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Reasonably Certain Confusion: An Update on Recent Endangered Species Act Rulemakings, Policies, and Court Opinions

Decisions under the Endangered Species Act are made using science, but rarely does science provide clear answers. Where there is uncertainty, professional judgment can play an outsized role in decision-making. For example, the application of the “reasonably certain to occur standard” or the “precautionary principle” are professional judgments that can be the determinative factor in listing or critical habitat determinations or effects analyses and take estimates.

Absent Congressional direction, the U.S. Fish and Wildlife Service and National Marine Fisheries Service have developed and applied varied regulations, policies, and informal practices together with the broad mandate to use the best available scientific information to make decisions. Recent agency rulemakings, policy announcements, and court opinions provide insights into the direction the Services are headed in employing this suite of decision-making tools and the extent to which the judiciary may constrain the Services.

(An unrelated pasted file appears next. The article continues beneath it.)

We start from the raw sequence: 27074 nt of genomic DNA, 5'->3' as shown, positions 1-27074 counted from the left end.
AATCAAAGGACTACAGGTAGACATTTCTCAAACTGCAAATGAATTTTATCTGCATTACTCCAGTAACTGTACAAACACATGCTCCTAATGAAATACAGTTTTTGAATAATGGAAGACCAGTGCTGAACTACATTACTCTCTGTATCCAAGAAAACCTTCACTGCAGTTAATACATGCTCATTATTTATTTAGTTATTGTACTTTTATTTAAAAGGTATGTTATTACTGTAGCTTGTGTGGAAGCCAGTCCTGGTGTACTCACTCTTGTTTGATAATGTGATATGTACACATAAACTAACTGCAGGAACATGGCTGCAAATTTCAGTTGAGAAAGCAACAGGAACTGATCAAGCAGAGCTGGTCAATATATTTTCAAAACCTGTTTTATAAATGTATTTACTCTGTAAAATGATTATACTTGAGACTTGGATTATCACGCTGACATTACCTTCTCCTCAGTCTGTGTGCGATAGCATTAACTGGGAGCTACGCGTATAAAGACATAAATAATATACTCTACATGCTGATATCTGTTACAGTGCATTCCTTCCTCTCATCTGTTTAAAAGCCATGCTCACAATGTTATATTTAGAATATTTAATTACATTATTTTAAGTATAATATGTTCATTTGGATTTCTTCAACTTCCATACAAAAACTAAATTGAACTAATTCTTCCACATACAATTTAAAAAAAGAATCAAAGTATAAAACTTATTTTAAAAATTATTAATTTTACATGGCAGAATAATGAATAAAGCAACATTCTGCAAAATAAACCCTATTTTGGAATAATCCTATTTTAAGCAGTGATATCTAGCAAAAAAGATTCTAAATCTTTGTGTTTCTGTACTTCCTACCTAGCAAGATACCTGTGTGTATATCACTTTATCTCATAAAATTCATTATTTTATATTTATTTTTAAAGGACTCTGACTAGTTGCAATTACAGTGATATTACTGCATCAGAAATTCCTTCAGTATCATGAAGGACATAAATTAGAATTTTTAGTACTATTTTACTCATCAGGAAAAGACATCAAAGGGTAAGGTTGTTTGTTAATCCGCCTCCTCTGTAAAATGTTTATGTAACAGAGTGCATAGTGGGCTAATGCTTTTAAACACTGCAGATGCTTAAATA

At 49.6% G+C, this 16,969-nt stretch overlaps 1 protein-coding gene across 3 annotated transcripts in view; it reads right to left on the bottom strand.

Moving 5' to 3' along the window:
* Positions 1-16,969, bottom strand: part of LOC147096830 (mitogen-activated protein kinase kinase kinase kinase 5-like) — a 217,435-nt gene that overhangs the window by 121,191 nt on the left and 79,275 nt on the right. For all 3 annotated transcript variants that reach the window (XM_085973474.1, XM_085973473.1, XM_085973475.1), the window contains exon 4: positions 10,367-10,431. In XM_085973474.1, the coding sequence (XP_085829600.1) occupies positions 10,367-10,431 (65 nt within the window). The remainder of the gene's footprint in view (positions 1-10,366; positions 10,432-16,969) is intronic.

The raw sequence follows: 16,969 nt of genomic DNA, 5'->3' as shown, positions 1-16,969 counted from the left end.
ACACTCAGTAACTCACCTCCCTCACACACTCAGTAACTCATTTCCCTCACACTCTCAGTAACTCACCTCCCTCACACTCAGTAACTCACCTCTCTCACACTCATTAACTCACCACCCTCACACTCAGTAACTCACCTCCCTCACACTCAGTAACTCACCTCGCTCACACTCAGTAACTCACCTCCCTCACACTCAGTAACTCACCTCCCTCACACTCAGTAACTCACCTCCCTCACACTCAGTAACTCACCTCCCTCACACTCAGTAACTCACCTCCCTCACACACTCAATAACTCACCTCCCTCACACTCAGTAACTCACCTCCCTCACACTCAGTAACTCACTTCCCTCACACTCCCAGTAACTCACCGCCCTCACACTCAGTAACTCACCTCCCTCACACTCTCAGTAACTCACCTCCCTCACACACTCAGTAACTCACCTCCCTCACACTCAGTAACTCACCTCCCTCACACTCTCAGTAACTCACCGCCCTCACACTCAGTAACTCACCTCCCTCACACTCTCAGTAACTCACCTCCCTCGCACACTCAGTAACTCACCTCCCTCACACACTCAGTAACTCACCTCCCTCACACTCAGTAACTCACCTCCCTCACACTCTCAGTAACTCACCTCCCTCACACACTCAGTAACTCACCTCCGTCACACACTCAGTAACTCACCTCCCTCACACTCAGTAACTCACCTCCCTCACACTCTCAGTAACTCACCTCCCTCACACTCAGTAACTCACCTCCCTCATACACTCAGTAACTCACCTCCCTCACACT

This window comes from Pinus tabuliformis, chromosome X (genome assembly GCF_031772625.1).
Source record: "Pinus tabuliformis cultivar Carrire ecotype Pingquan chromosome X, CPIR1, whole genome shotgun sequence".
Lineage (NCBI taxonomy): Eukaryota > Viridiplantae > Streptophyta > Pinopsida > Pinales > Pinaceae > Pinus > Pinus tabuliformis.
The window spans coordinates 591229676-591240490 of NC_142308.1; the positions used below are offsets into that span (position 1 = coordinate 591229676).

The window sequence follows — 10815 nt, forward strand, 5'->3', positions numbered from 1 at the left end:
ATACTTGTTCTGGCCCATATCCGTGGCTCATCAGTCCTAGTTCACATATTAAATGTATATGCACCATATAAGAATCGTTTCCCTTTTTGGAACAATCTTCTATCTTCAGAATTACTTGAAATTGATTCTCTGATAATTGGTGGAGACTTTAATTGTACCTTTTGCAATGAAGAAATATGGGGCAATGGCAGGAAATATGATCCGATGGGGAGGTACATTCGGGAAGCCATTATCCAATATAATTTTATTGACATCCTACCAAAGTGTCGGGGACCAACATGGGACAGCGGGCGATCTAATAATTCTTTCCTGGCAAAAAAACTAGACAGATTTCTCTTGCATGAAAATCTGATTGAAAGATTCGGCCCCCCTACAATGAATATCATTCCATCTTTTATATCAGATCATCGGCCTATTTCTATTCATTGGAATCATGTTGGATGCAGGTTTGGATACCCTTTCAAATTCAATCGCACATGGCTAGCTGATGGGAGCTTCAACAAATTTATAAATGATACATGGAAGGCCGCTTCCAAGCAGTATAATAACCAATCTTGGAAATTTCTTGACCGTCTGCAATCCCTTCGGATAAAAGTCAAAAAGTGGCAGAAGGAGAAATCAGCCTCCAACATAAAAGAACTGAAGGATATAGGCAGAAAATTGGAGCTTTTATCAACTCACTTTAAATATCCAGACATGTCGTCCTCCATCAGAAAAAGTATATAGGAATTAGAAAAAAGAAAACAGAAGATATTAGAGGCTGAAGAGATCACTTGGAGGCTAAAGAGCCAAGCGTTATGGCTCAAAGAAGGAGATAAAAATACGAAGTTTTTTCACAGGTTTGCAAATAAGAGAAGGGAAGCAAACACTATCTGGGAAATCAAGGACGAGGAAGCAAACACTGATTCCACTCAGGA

Paul Weiland and Amanda Glen explore recent developments expected to influence decisions about listings, permitting, and consultation. Paul will review the D.C. District Court’s July opinion in Maine Lobstermen’s Association v National Marine Fisheries Service. Amanda will review U.S. Fish and Wildlife Service rulemakings and policy on interagency cooperation and mitigation. Stephanie Graham will moderate the discussion and questions from the audience.


Meet the Panelists

Paul Weiland | Assistant Managing Partner, Nossaman LLP

Amanda Glen | Senior Technical Director, SWCA Environmental Consultants

Stephanie Graham | Senior Wildlife Biologist, SWCA Environmental Consultants